Cellulose Nanowhiskers Topography and Young’s Modulus Imaging

Cellulose nanowhiskers (CNWs) are biopolymer nanomaterials[1] that appear and act in many ways as carbon nanotubes. Unlike carbon nanotubes that are difficult to synthesize in volume, CNWs are manufactured from trees and other plants, so there is an endless supply and the mass production of it is cost effective.

Motivated by such economic, technical, and environmental advantages, people have looked at CNWs to develop new nanocomposite materials[2] that are stronger and lighter, rather than using carbon nanotubes.

The mechanical property of nanocomposite materials can largely depend on exact shape, morphology, and size of CNW elements that go in to reinforce it. So, novel metrology technique suitable for accurately characterizing CNW's shape, size and morphology are needed[3, 4].


Three samples of cellulose nanowhiskers suspension were prepared for scanning. The CNW suspension samples were labeled as Sample 1, Sample 2, and Sample 3.

A droplet of each sample additionally diluted in deionized water was placed onto a freshly cleaved mica substrate. Liquid droplet residue was blown off using puffs of air and the sample was left in ambient air to dry. The sample was then mounted onto a commercial Atomic Force Microscope’s (AFM)[5] stage for imaging. The sample was imaged in air in a fast nanomechanical mode[6], also called PinPoint mode AFM, using silicon-based cantilever AFM probes.


All three CNW samples displayed similar sizes and shapes in AFM topographies. In Figure 1a, the topography of Sample 1 shows that the CNW rods are comparatively straight and long. The CNWs are about 1 - 3 nm wide and 100 - 1000 nm long, as measured from the AFM height profile in Figure 1b.

It is thought that the CNW rods have circular cross-sections and the width is established by measuring the height of the CNWs. An interesting observation of the CNWs is that they are well distributed and seem to be oriented along a diagonal direction.

The puff pf air that was used to blow off the residual droplet from the mica surface was positioned so that the droplet was driven to flow from one side to the other. This quick droplet flow may have induced the force gradient suitable for the CNWs to re-orient in the direction of the liquid flow.

Although the CNWs are not as preferentially oriented, as illustrated in Figures 2a and 3a, similar shapes of CNWs can be viewed from the AFM topographies of the other two samples, Sample 2 and Sample 3, respectively. They also appear relatively straight and well dispersed but not as densely distributed–bending or entanglement of CNWs were minimal.

The width of the CNWs from Sample 2 and 3 ranging from 1 to 3 nm can be observed from the AFM height profiles of Figure 2b and 3b, respectively. More nanofibrils are observed from the Sample 1 topography than those of Sample 2 and Sample 3 because sample 1 was not diluted with DI water as much as the other two samples.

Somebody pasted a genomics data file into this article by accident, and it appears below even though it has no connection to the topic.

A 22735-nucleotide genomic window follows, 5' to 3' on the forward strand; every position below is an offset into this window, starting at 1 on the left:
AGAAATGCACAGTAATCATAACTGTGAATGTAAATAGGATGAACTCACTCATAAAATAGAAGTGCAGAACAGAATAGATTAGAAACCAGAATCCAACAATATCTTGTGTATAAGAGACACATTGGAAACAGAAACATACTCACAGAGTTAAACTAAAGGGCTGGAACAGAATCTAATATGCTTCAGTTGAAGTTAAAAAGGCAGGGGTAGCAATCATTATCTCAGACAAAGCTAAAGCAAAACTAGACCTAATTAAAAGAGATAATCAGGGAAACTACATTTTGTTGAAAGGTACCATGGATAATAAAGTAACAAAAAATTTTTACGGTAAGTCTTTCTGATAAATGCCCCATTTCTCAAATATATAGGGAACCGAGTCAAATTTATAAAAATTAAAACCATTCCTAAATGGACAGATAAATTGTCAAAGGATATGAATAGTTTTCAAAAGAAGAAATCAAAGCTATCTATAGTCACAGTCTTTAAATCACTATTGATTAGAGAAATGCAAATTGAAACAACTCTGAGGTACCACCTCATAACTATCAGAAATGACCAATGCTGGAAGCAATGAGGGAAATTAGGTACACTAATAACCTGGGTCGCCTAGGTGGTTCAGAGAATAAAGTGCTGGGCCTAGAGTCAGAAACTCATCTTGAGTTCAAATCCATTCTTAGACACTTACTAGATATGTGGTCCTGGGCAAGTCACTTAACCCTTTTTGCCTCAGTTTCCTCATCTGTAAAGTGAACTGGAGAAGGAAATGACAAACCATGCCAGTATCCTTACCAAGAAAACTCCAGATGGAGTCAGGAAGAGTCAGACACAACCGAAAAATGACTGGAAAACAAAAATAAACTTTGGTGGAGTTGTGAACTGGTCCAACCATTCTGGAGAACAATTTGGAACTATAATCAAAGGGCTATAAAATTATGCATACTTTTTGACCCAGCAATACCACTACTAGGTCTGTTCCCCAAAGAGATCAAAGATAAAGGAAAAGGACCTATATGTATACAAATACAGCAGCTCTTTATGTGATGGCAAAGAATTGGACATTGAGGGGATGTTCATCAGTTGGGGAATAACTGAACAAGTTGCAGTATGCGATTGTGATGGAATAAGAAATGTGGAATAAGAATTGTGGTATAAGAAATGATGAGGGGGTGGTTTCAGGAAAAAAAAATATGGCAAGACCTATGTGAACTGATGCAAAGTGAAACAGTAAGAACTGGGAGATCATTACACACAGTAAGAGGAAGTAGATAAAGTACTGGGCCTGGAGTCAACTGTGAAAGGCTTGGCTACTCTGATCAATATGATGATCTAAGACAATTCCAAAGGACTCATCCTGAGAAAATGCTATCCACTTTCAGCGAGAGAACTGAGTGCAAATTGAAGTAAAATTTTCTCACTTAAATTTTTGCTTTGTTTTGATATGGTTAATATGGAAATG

Topography of CNWs spread on mica is illustrated in Figure 4a. It is overlaid with a color scale from Young’s modulus values determined in PinPoint mode AFM. In this mode, the force distance (f-d) curve is obtained from each pixel in the areas where topography is imaged, and from each f-d curve elastic modulus is measured and mapped out in real-time together with the corresponding topography image.

Figure 4a shows a darker color scale, indicating a lower modulus value. The CNWs are darker compared to the surrounding mica, which signifies that the CNWs are not as stiff as the substrate. The modulus line profile (Figure 4b) shows ~180 GPa as the modulus value for CNWs and ~ 210 GPa for mica.

The calculated value of the CNW’s Young’s modulus is not too far off the value of 150 GPa that is theoretically estimated for crystalline forms of the material[7] .


The CNWs were successfully imaged in high quality and high resolution using commercially available AFM. The CNW samples that were well spread on mica substrates without much entanglement; this enabled easy measurements of the length, width, as well as Young’s modulus of individual CNWs.

The results indicate that AFM can be applied for dimensional nanometrology and quantitative nanomechanical property measurements for CNW characterization.

References and Further Reading

  1. Yanxia Zhang, Tiina Nypelo, Carlos Salas, Julio Arboleda, Ingrid C. Hoeger, Orlando J. Rojas, J. Renew. Mater., Vol. 1, No. 3, July 2013.
  2. Xuezhu Xu,Haoran Wang,Long Jiang, Xinnan Wang, Scott A. Payne, J. Y. Zhu, and Ruipeng Li⊥, Macromolecules 2014, 47, 3409−3416
  3. Michael T Postek, Andr´as Vlad´ar1, John Dagata1, Natalia Farkas, Bin Ming1, Ryan Wagner, Arvind Raman, Robert J Moon, Ronald Sabo, Theodore H Wegner and James Beecher, Meas. Sci. Technol. 22 (2011) 024005.
  4. Ingrid Hoeger,a Orlando J. Rojas, Kirill Efimenko,c Orlin D. Velevc and Steve S. Kelleya, Soft Matter, 2011, 7, 1957.
  5. Park NX20 - Overview | Park Atomic Force Microscope - http://www.parkafm.com/index.php/products/research-afm/park-nx20/overview
  6. Park AFM Modes - http://www.parkafm.com/index.php/park-afmmodes/nanomechanical-modes
  7. Xiaodong Cao, Youssef Habibi1, Washington Luiz Esteves Magalhães, Orlando J. Rojas, and Lucian A. Lucia, CURRENT SCIENCE, VOL. 100, NO. 8, 25 APRIL 2011 (and references within).

This information has been sourced, reviewed and adapted from materials provided by Park Systems Inc.

For more information on this source, please visit Park Systems Inc.


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